In recent weeks, our country has been treated to an ugly reflection of itself. The controversy over the Islamic community center in New York City has been followed by a spate of anti-Muslim acts. They include the stabbing of a Muslim cabbie, attempted arson at a mosque in Tennessee and teens harassing Muslims at worship in upstate New York.
The controversy over the New York community center has clearly made the biggest splash. When I first heard what people were saying about it I immediately wondered how to tackle this head-on as an educator. What would I say to my teachers about how to approach the subject in our history classes? How could I be a participant in a difficult conversation in which some of our Muslim students are directly affected?
I decided to visit the local Islamic Society to get information. Teachers, I have learned, are at their best when they are students themselves and are seeking to become more educated. While there is something to be said for immersing yourself in a new and different culture, it can have unintended consequences. One of my friends recently admitted that she was hurt when someone invited her children to a playgroup simply for the forced and artificial act of “having a diverse group.”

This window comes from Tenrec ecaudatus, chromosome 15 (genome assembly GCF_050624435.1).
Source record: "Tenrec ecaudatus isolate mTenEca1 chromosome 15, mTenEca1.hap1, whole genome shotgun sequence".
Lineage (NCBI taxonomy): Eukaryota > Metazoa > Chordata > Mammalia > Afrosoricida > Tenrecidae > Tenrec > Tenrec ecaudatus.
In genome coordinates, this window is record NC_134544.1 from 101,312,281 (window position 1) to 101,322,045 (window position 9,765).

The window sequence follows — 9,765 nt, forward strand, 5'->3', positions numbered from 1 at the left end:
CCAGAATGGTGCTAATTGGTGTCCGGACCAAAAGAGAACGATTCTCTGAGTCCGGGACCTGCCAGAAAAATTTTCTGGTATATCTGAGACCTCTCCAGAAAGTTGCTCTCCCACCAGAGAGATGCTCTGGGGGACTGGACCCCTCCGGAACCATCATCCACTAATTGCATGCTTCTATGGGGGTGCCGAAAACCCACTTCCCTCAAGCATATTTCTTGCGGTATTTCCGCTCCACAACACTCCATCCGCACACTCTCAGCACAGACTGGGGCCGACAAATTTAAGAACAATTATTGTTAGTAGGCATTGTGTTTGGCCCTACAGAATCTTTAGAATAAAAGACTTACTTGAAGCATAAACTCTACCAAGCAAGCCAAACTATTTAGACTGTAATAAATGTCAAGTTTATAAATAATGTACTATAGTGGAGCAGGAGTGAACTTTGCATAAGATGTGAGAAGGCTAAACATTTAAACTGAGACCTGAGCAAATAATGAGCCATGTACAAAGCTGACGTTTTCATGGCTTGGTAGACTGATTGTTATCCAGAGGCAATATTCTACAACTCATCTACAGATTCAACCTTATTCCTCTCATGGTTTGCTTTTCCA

When I visited the Islamic Society center I was careful not to make the praying Muslims there a fascination. My goal was not to shine a spotlight on them. Instead, I wanted to build a relationship in which I could answer students’ questions. That relationship was needed because information about Muslim culture and history is glaringly absent from our history books and curriculum. Many of my students know of Islam only through the September 11 terrorist attacks.
In searching for more information, I found a website by two men who are trying to visit 30 mosques in 30 days. Aman and Bassam are both Muslims who have mapped out mosques across the country that they are attending during Ramadan. They chronicle their travels on their blog and via Twitter. This is a great resource for classroom teachers to promote culture, technology (they use lots of photographs and the occasional video), geography and communication. However, be sure to screen each blog post because there is occasional mild profanity. The story about Alabama is particularly interesting.
Keep in mind that Teaching Tolerance also has resources here, here and here that can help in teaching about sensitive religious issues. And I’m curious: How is your school dealing with the issue of the New York community center?
Wickham is a Teaching Tolerance blogger and assistant principal at Lincoln Magnet School in Springfield, Ill.
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